The third Friday of every month features a free outdoor concert, Sounds of Little Hait, on the plaza of the Little Haiti Cultural Complex. The performance features a live Haitian band and the musical sounds of Kompa, Zouk and other Caribbean melodies. Included in the evening is a Cultural Art Walk through downtown Little Haiti where you will find Libreri Mapou, a quaint bookstore and cultural center specializing in French and creole publications. For an added treat, it offers sampling of a special Haitian liquor called Crémas.

            Little Havana

            It’s impossible to explore Little Havana without swaying your hips to the lively music bustling down Calle Ocho (SW 8th Street). In this lively neighborhood, Hispanic culture permeates everything from the delicious smells of Latin cuisine throughout to the sounds of the music at Ball & Chain, Little Havana’s oldest bar and lounge. Begin your adventure by walking over to the famous Maximo Gomez Park, popularly nicknamed “Domino Park”, to enjoy the spectator sport of Dominos. A tradition for more than 35 years, the gameplay at this park is serious and exciting to watch.

            You will want to pick up some souvenirs at the Little Havana To Go Marketplace where you will find a selection of handmade crafts and artisan style treasures or visit Little Havana’s cigar factories, art galleries and other cultural shops to find unique treasures as a remembrance of your experience.

            Hungry for more? Cuban food is considered a staple in Miami and Little Havana is the right place to enjoy authentic Cuban cuisine with so many options to choose from. Or treat yourself to something sweet at Azucar Ice Cream Company—an ice cream and sorbet boutique, with flavors made from locally grown seasonal fruits and vegetables from South Florida farmer’s markets and Redland, Florida growers. Los Pinarenos Fruteria is also great for sampling fresh exotic fruits from the Caribbean. Whatever you do, be sure to try a traditional cafécito (shot of Cuban coffee) and a pastelito—a yummy flakey Cuban pastry filled with guava or other tasty treats. 

            And if you find yourself here close to the weekend, keep in mind that every third Friday of the month the streets come alive with pulsating music, arts and crafts vendors for Viernes Culturales (Cultural Fridays) that you just won't want to miss!

              Miami Gardens

              The third largest city in Miami, Miami Gardens is a diverse destination with fun for the whole family, delicious authentic Caribbean cuisine and live entertainment. Closed in by four state parks but still accessible via all the major Allapattah area highways in Miami, Miami Gardens is a central neighborhood yet a destination of choice for many families. Some of the well-known restaurants in the area include Shuckin & Jivin, and ode to Black American Southern culture (they also offer catering), Lorna's Caribbean & American Grill for authentic Jamaican, Bahamian, and American dishes, and Ice Cream Heaven, the only black-owned ice cream parlor in Miami Gardens.

              Home to the Hard Rock Stadium which hosts large events like the Miami Open, Orange Bowl, football games for both the Miami Dolphins and University of Miami Hurricanes, annual music festivals like Jazz in the Gardens and Rolling Loud, the International Music & Food Festival, and recently host to Super Bowl LIV.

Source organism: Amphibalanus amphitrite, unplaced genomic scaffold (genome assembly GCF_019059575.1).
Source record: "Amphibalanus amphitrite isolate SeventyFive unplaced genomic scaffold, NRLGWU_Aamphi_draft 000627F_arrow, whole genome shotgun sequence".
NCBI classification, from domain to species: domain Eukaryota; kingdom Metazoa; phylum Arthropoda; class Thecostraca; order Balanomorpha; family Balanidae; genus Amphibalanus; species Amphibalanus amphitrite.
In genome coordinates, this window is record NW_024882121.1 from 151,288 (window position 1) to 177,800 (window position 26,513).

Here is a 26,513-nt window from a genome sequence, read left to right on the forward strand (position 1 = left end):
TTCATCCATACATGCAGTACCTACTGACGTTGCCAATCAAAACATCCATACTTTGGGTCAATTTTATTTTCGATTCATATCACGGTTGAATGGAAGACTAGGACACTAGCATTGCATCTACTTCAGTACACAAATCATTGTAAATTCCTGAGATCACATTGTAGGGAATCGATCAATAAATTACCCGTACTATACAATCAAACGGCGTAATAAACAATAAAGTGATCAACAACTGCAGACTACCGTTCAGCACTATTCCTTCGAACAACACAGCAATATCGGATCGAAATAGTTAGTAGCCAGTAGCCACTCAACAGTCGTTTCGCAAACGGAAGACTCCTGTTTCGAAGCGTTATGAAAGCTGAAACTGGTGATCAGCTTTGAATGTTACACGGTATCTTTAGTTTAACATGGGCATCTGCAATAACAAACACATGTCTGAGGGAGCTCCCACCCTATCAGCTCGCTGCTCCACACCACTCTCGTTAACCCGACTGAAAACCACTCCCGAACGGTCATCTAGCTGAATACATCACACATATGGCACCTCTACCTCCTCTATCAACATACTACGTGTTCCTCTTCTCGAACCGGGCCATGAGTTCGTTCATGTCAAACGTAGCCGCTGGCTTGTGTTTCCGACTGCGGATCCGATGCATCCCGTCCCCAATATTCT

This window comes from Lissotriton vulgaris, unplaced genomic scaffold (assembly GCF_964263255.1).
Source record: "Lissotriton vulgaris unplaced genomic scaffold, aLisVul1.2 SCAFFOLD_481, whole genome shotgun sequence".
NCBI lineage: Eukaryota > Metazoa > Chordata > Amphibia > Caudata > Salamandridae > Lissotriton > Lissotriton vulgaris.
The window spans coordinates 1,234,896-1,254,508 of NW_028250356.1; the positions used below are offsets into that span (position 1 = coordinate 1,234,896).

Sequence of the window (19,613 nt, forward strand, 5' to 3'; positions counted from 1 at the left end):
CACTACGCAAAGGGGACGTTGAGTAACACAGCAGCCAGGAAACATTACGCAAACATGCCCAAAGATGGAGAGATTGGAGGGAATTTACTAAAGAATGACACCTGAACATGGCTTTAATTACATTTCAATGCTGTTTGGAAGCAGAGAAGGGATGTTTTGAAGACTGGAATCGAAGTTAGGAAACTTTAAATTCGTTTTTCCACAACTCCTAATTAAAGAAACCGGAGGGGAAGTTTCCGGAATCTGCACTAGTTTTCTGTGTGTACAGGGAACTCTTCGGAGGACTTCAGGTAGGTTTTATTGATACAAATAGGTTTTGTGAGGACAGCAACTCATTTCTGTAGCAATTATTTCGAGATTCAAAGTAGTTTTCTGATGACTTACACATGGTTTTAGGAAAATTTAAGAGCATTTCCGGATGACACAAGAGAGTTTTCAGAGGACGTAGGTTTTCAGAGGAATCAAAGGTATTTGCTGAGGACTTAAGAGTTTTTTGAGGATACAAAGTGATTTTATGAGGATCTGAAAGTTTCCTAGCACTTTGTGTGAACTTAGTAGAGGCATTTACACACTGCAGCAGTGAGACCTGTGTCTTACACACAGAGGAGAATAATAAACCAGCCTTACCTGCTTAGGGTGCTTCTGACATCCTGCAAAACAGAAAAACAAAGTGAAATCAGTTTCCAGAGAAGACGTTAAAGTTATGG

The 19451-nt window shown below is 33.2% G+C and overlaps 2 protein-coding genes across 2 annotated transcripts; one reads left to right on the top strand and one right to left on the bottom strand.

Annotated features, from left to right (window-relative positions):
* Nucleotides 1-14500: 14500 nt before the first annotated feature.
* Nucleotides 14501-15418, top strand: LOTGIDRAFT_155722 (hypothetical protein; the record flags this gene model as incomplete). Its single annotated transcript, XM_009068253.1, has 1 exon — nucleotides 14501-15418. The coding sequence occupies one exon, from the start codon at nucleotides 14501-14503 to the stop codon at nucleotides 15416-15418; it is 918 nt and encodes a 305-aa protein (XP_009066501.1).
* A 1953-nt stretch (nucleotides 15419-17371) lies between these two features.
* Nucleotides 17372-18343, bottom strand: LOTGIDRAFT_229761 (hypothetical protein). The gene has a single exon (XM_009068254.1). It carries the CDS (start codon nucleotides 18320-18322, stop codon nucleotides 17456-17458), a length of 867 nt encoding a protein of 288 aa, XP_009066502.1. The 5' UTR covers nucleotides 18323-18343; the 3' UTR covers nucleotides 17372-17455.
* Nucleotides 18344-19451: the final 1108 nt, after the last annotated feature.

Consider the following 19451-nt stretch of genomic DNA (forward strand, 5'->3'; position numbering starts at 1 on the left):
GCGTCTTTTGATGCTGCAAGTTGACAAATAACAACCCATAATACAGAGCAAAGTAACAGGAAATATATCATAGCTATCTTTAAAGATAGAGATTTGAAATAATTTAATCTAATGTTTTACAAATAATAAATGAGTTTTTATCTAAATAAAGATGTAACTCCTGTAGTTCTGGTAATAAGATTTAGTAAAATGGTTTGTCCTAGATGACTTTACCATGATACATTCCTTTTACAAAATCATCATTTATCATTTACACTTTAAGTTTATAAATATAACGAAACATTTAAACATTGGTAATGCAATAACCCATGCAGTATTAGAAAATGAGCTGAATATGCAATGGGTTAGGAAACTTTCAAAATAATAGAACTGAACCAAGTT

Fun fact: South Florida’s only Historically Black College and University (HBCU), Florida Memorial University, is in Miami Gardens and has been part of the community for more than 140 years. Go Lions!


                Seeking Moorish Revival architecture? Look no further than Opa-Locka, where you can find the largest collection in the Western Hemisphere inclusive of minaret towers and Ali Baba-inspired domes. Explore the neighborhood and you will come across the train station resembling a mosque and the Turkish harem looking Chamber of Commerce. Though a predominantly Black neighborhood, Opa-Locka hosts an Arabian Nights Festival annually at the Opa-Locka City Hall.

                Another cultural stop is the ARC Center, part of the Opa-Locka Community Development Organization. Home an art gallery, recreational art space, and vast outdoor courtyard space, the ARC continuous to host unique arts-based social and economic opportunities for current and future residents as well as visitors.

                Beyond the rich history and architecture, you’ll want to stop by the Opa-Locka Hialeah Flea Market, open 365 days a year featuring more than800 vendors from appliances, fresh produce, jewelry, and tons of free family-friendly events and food to make your visit last an entire afternoon. Most shops are cash only so keep that in mind when planning your visit!

                  West Coconut Grove

                  A enclave of rich Bahamian culture, West Coconut Grove is one of the oldest neighborhoods in Miami and features landmarks, monuments and institutions that tell the story of a once thriving community, first settled by Bahamian immigrants.

                  On Charles Avenue, you will find so many historic gems full of stories and richness. From the Colored Library, which was the area’s first black library and the focal point for community meetings and was later repurposed as a church, to the E.W.F Stirrup House, an African-Bahamian immigrant who became the largest landowner in Coconut Grove, many of Miami’s historical sites can be found in this community. West Grove is also the home of the first African American astronaut, Winston Elliott Scott. He was born in1950 and lived on Frow Avenue in Coconut Grove.

                  West Coconut Grove is also known for its churches—Christ Episcopal Church located on Hibiscus Street andMacedonia Missionary Baptist, which holds the honor of being the oldest African American church in the Coconut Grove Village West Community, and Church of Christ which has been part of the West Grove community for more than 70 years. Another landmark for many “Grovites,” (nickname for Coconut Grove dwellers) is the Coconut Grove Cemetery created in 1913 by the Coconut Grove Colored Cemetery Association, which included several prominent, local, black citizens including E.W.F. Stirrup, Walker Burrows and Joseph Riddick. It is the final resting place of many influential pioneer settlers.


                  And before you go, make sure to try and catch a glimpse of Nassau Daddy Peacock, this iconic whimsical sculpture was created by artist Rosie Brown and celebrates the rich heritage and culture of the residents.